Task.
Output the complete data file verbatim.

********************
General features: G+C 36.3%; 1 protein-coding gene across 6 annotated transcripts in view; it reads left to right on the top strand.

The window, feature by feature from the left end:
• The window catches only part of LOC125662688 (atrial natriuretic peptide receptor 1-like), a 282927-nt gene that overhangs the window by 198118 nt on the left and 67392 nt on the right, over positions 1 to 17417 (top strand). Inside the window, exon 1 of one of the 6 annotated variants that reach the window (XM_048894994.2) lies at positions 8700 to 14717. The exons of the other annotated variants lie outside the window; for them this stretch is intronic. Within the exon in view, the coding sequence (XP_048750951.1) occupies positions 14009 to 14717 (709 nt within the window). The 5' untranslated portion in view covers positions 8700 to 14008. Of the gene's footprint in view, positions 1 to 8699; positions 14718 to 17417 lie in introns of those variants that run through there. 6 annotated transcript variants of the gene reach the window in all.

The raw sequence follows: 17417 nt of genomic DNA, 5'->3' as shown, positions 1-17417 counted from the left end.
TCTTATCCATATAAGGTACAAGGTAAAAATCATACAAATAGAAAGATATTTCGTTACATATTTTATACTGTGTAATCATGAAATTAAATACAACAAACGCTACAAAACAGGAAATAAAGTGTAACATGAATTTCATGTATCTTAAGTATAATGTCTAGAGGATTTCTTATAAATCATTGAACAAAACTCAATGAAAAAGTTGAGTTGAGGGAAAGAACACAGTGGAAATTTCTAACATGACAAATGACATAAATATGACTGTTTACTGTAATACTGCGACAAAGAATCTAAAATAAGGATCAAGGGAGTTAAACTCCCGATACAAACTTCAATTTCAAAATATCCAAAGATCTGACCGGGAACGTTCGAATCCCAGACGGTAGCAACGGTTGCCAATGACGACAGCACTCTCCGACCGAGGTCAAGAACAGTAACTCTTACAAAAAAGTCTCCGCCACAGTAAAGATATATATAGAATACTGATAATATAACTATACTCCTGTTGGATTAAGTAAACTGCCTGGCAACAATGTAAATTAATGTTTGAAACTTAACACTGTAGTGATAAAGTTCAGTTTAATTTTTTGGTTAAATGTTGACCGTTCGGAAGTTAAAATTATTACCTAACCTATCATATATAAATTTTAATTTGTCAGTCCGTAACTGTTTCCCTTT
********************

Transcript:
General features: G+C 36.3%; 1 protein-coding gene across 6 annotated transcripts in view; it reads left to right on the top strand.

The window, feature by feature from the left end:
• The window catches only part of LOC125662688 (atrial natriuretic peptide receptor 1-like), a 282927-nt gene that overhangs the window by 198118 nt on the left and 67392 nt on the right, over positions 1 to 17417 (top strand). Inside the window, exon 1 of one of the 6 annotated variants that reach the window (XM_048894994.2) lies at positions 8700 to 14717. The exons of the other annotated variants lie outside the window; for them this stretch is intronic. Within the exon in view, the coding sequence (XP_048750951.1) occupies positions 14009 to 14717 (709 nt within the window). The 5' untranslated portion in view covers positions 8700 to 14008. Of the gene's footprint in view, positions 1 to 8699; positions 14718 to 17417 lie in introns of those variants that run through there. 6 annotated transcript variants of the gene reach the window in all.

The raw sequence follows: 17417 nt of genomic DNA, 5'->3' as shown, positions 1-17417 counted from the left end.
TCTTATCCATATAAGGTACAAGGTAAAAATCATACAAATAGAAAGATATTTCGTTACATATTTTATACTGTGTAATCATGAAATTAAATACAACAAACGCTACAAAACAGGAAATAAAGTGTAACATGAATTTCATGTATCTTAAGTATAATGTCTAGAGGATTTCTTATAAATCATTGAACAAAACTCAATGAAAAAGTTGAGTTGAGGGAAAGAACACAGTGGAAATTTCTAACATGACAAATGACATAAATATGACTGTTTACTGTAATACTGCGACAAAGAATCTAAAATAAGGATCAAGGGAGTTAAACTCCCGATACAAACTTCAATTTCAAAATATCCAAAGATCTGACCGGGAACGTTCGAATCCCAGACGGTAGCAACGGTTGCCAATGACGACAGCACTCTCCGACCGAGGTCAAGAACAGTAACTCTTACAAAAAAGTCTCCGCCACAGTAAAGATATATATAGAATACTGATAATATAACTATACTCCTGTTGGATTAAGTAAACTGCCTGGCAACAATGTAAATTAATGTTTGAAACTTAACACTGTAGTGATAAAGTTCAGTTTAATTTTTTGGTTAAATGTTGACCGTTCGGAAGTTAAAATTATTACCTAACCTATCATATATAAATTTTAATTTGTCAGTCCGTAACTGTTTCCCTTT